Organ Donation Week (4-10 September)

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 Organ Donation Week (4- 10 September) highlights the importance of blood and organ donation

While 96% of us would take an organ if needed, only 29% of us are on the Organ Donor Register.

‘People waiting for transplants depend on people being willing to donate their organs and sadly, on average, three people die every day across the UK due to a shortage of donated organs,’ says Sally Johnson, Director of Organ Donation and Transplantation for NHS Blood and Transplant.

The need for donations
In the UK, fewer than 6,000 people a year die in circumstances where they can become a donor and many are unregistered. There are currently 6,342 people on the UK transplant waiting list and during the last financial year over 400 people on the waiting list died. The most commonly transplanted organs are the heart, kidney, lungs and liver. But the pancreas and small bowel can be transplanted too, along with tissues such as corneas, heart valves, skin, bone and tendons.

Becoming donor
Joining the Register expresses your wish and legal authorisation to donate organs. Everyone who is legally competent can register, irrespective of age and health. However, you cannot become an organ donor if you have Creutzfeldt-Jakob Disease (CJD), cancer that has spread in the last 12 months or HIV (although you may be able to donate to another person who has HIV). In England, although children can register, their parents or guardians are still asked for consent before donation occurs. Donation of organs usually occurs after brain stem death (permanent loss of brain activity) or circulatory death (irreversible loss of heart and lung function).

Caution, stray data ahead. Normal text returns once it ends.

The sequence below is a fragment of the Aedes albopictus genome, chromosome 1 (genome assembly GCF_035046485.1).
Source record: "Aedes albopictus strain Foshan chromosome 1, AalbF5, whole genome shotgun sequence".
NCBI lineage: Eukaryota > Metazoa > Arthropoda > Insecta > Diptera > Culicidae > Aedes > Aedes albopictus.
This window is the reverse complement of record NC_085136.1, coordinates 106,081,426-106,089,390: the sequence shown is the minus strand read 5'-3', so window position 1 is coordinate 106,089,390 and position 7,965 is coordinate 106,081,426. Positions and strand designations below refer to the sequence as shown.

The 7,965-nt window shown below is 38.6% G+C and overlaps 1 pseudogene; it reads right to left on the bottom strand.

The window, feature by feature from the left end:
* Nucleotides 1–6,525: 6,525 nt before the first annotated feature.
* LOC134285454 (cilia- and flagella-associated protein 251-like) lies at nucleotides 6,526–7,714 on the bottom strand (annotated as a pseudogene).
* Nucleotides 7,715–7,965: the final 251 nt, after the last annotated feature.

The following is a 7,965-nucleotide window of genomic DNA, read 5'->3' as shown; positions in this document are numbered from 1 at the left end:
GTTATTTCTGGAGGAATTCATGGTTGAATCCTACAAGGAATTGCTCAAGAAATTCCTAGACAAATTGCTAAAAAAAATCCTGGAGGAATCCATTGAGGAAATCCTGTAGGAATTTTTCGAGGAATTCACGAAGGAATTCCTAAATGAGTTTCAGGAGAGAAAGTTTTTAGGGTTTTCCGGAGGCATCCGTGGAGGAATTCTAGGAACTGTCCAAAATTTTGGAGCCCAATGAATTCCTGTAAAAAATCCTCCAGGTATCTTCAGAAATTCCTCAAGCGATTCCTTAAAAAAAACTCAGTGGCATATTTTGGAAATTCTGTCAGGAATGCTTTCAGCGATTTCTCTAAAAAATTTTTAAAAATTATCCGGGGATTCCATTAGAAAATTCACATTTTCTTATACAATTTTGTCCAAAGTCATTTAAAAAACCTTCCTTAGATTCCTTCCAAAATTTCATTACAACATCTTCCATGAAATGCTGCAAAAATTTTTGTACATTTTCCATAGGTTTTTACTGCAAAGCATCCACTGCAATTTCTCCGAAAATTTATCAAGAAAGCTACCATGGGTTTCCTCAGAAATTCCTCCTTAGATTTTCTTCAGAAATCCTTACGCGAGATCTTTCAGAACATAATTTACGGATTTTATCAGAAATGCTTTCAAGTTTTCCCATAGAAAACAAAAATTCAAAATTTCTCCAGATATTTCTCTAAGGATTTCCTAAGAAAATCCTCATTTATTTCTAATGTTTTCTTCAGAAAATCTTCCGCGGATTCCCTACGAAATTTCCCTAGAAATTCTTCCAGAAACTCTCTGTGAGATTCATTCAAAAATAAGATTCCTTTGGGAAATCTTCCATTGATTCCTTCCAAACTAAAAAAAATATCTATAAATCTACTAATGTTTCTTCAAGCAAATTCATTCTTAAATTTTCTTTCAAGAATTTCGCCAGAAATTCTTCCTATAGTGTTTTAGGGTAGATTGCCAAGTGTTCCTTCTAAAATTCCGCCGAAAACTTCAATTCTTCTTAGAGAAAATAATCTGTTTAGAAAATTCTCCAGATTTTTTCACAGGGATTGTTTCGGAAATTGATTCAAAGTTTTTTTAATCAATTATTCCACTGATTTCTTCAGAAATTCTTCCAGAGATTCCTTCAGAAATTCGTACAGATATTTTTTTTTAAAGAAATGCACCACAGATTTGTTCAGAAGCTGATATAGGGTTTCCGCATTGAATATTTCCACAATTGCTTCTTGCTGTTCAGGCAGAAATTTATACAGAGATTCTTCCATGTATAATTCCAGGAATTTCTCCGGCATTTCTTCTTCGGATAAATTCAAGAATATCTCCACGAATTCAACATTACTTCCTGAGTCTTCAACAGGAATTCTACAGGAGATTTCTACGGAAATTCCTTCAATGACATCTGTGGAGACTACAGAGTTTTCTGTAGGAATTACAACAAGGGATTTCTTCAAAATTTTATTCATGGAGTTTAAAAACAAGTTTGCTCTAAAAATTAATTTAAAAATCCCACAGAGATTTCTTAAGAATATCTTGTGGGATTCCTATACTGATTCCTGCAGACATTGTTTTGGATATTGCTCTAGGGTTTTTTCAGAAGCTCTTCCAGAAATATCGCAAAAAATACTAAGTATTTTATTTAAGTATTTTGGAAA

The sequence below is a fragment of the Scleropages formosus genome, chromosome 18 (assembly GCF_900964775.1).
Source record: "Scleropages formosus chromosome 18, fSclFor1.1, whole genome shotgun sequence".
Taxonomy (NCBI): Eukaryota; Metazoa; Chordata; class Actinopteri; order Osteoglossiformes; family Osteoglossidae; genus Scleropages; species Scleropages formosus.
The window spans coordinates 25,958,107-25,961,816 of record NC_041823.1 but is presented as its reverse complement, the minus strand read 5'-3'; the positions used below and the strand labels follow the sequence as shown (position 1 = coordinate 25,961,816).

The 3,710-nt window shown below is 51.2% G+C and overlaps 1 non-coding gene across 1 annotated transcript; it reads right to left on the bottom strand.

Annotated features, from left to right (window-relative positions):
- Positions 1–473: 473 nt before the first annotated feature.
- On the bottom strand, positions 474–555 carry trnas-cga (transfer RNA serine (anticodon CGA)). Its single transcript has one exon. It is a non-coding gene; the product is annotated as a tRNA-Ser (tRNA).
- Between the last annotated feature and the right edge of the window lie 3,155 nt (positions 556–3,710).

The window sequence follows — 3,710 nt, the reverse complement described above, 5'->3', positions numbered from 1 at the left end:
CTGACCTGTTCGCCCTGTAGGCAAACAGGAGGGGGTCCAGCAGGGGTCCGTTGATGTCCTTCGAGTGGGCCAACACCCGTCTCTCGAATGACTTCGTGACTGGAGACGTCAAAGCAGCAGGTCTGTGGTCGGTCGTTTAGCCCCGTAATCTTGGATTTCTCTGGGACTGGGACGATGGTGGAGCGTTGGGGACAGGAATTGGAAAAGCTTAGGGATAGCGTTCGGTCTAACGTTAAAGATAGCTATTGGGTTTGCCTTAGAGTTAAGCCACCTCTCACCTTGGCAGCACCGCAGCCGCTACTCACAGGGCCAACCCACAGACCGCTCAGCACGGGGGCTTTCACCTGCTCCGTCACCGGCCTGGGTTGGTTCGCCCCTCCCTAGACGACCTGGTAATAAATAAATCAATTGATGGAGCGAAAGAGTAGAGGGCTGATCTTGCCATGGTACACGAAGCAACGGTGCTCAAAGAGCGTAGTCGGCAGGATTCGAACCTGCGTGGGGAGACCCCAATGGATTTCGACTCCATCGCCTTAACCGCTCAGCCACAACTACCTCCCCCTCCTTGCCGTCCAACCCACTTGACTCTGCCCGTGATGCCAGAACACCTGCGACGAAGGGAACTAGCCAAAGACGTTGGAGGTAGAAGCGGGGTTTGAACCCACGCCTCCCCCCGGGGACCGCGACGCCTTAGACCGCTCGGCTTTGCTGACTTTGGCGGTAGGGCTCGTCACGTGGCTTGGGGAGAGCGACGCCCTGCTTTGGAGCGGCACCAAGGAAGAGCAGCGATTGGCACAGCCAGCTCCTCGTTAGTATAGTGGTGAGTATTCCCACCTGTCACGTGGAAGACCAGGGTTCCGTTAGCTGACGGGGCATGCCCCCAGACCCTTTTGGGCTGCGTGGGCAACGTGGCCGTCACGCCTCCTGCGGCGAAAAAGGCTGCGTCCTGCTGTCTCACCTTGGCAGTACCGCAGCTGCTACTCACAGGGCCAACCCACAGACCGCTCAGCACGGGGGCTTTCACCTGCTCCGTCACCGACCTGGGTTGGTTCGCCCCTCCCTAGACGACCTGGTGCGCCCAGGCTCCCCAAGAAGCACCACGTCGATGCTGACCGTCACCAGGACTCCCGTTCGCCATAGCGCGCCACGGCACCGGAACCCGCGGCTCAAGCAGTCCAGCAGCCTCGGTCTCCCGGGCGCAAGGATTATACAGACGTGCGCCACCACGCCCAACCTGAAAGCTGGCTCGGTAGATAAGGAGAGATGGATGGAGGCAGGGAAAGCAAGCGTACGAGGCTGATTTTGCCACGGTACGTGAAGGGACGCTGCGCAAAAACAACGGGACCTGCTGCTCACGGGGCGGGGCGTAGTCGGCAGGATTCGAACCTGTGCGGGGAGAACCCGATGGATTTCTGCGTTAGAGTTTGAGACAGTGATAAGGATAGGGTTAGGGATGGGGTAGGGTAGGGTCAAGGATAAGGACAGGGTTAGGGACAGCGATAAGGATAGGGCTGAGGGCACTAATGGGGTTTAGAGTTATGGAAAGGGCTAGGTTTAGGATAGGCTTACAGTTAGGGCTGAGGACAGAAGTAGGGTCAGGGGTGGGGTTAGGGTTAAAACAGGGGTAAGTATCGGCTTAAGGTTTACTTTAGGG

Living donation
In 2016/17, 950 people became living donors. Living donors can donate a kidney, a small part of their liver or discarded bone (after a replacement operation). If you have a planned caesarean, you can donate blood from the umbilical cord after birth. This contains stem cells that can treat life-threatening diseases like leukaemia.

Living donation is particularly vital for the 5,000 people in the UK who need a kidney transplant. Last year, more than 250 patients died waiting for a kidney.

How to register
You can register online at organdonation.nhs.uk/register-to-donate/ or at your GP surgery. You can also register when applying for a driving licence, European Health Insurance card (EHIC) or Boots Advantage card.

A living donor:
To donate organs, contact the transplant centres listed at odt.nhs.uk/transplantation/transplant-units-in-uk/
For more information, visit:
www.organdonation.nhs.uk
www.nhsbt.nhs.uk

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